Phillip Island - Saving Eastern Barred Bandicoots

The mainland Eastern Barred Bandicoot (EBB) is extinct in the wild as a result of predation by foxes and the loss of almost all of its native habitat. They live a solitary, secretive life foraging in open grasslands at night and resting in a shallow, cryptic nest during the day, usually in areas containing trees or shrubs. They are difficult to spot and the only sign of their presence is their small foraging digs. In Victoria the EBB Recovery Team has built three reserves on the mainland surrounded by fox-proof fences, totaling 800 ha. These reserves are the only places in Victoria where EBBs can now be found. Fox-free islands provide the best long-term opportunity to save this species from extinction. 

Eastern Barred Bandicoots (EBBs) were released on Churchill Island in 2015 by Phillip Island Nature Parks, Zoos Victoria and members of the EBB Recovery Team as a trial for future releases onto other fox-free islands. The EBBs on Churchill Island increased from 20 to about 120 in two years before the population stopped growing and stabilised around this number. The Churchill Island trial has demonstrated that EBBs can successfully establish in island environments and have positive impacts such as reduced soil compaction, and improved nutrient and water infiltration, with no observed negative effects.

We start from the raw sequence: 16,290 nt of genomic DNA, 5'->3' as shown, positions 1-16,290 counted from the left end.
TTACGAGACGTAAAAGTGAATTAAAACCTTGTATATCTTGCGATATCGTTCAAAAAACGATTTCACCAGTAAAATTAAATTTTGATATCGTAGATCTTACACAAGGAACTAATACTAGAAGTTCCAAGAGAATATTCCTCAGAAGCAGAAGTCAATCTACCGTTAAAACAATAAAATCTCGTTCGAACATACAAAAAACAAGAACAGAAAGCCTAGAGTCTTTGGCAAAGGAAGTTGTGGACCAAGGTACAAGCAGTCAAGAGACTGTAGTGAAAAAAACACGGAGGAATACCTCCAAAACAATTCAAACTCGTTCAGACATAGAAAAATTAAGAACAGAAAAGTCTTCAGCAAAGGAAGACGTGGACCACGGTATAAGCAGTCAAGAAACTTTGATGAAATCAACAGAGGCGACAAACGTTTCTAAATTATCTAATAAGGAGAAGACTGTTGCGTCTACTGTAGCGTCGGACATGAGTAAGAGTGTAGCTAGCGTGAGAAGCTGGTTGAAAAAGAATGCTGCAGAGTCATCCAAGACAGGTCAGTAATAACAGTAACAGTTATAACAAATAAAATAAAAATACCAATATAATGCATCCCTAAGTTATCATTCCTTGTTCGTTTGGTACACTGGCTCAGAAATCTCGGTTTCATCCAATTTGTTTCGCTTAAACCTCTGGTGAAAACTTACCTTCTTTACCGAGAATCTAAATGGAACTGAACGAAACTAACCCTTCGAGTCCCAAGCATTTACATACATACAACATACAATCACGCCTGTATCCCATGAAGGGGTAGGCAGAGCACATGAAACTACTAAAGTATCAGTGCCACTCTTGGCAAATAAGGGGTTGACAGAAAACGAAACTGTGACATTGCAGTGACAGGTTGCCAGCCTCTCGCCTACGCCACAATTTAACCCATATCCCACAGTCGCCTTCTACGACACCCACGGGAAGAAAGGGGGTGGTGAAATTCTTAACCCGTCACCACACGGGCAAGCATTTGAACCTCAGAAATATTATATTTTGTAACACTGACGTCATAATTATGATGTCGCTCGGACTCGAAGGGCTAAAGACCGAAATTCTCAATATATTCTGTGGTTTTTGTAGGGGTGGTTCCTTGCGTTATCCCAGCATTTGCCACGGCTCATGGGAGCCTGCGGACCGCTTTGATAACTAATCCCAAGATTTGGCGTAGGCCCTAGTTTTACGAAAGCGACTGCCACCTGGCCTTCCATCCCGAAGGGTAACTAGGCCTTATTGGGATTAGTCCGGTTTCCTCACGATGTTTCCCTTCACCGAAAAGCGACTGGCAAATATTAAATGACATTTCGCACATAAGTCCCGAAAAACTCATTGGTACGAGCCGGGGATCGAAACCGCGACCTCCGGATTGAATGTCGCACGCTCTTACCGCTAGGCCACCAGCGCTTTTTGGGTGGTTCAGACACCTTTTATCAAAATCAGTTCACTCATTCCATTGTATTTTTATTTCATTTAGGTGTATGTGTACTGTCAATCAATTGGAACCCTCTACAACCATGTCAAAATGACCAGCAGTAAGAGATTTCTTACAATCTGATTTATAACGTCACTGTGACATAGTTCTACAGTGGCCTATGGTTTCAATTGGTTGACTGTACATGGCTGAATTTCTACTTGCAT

Phillip Island Nature Parks is planning a release of Eastern Barred Bandicoots onto the Summerland Peninsula on Phillip Island in late October, with support from the EBB Recovery Team. We have scheduled a series of Information Sessions for members of the Phillip Island and Bass Coast community and other interested community members to learn about Eastern Barred Bandicoots and the planned release.      

Community Info Sessions:

Web Invite Image 

Further Information:

Download the Eastern Barred Bandicoots Q & A Nature Notes here

Download the Eastern Barred Bandicoots Phillip Island Release brochure here

Phillip Island Nature Parks acknowledges the generous funding support provided by the Helen Macpherson Smith Trust for the EBB program, and from the Ian Potter Foundation and Penguin Foundation for the Fox Eradication Program.

The EBB Recovery Team includes representatives from (in alphabetical order): Conservation Volunteers Australia, Department of Environment, Land, Water and Planning (DELWP), Mt Rothwell Biodiversity Interpretation Centre, National Trust of Australia, Parks Victoria, Phillip Island Nature Parks, the University of Melbourne, Tiverton Property Partnering and Zoos Victoria.